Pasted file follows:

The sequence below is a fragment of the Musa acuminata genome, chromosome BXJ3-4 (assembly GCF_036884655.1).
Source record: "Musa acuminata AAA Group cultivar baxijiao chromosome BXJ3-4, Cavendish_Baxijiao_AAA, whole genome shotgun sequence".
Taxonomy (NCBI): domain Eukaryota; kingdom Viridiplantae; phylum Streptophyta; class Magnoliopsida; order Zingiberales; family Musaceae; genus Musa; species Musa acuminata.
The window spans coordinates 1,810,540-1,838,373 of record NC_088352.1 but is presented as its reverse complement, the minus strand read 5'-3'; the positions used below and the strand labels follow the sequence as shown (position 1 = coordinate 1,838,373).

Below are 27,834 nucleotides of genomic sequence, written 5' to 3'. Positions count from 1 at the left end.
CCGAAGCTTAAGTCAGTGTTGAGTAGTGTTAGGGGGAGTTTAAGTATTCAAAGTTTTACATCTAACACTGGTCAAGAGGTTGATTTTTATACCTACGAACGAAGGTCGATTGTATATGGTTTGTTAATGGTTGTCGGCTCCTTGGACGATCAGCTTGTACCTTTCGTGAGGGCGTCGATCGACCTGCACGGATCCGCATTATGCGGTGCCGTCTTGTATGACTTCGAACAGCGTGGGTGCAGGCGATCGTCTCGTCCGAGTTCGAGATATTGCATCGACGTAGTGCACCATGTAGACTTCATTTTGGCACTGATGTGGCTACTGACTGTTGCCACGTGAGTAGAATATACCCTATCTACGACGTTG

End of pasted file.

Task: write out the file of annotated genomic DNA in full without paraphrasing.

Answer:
The sequence below is a fragment of the Musa acuminata genome, chromosome BXJ3-4 (assembly GCF_036884655.1).
Source record: "Musa acuminata AAA Group cultivar baxijiao chromosome BXJ3-4, Cavendish_Baxijiao_AAA, whole genome shotgun sequence".
Taxonomy (NCBI): domain Eukaryota; kingdom Viridiplantae; phylum Streptophyta; class Magnoliopsida; order Zingiberales; family Musaceae; genus Musa; species Musa acuminata.
The window spans coordinates 1,810,540-1,838,373 of record NC_088352.1 but is presented as its reverse complement, the minus strand read 5'-3'; the positions used below and the strand labels follow the sequence as shown (position 1 = coordinate 1,838,373).

Below are 27,834 nucleotides of genomic sequence, written 5' to 3'. Positions count from 1 at the left end.
CCGAAGCTTAAGTCAGTGTTGAGTAGTGTTAGGGGGAGTTTAAGTATTCAAAGTTTTACATCTAACACTGGTCAAGAGGTTGATTTTTATACCTACGAACGAAGGTCGATTGTATATGGTTTGTTAATGGTTGTCGGCTCCTTGGACGATCAGCTTGTACCTTTCGTGAGGGCGTCGATCGACCTGCACGGATCCGCATTATGCGGTGCCGTCTTGTATGACTTCGAACAGCGTGGGTGCAGGCGATCGTCTCGTCCGAGTTCGAGATATTGCATCGACGTAGTGCACCATGTAGACTTCATTTTGGCACTGATGTGGCTACTGACTGTTGCCACGTGAGTAGAATATACCCTATCTACGACGTTG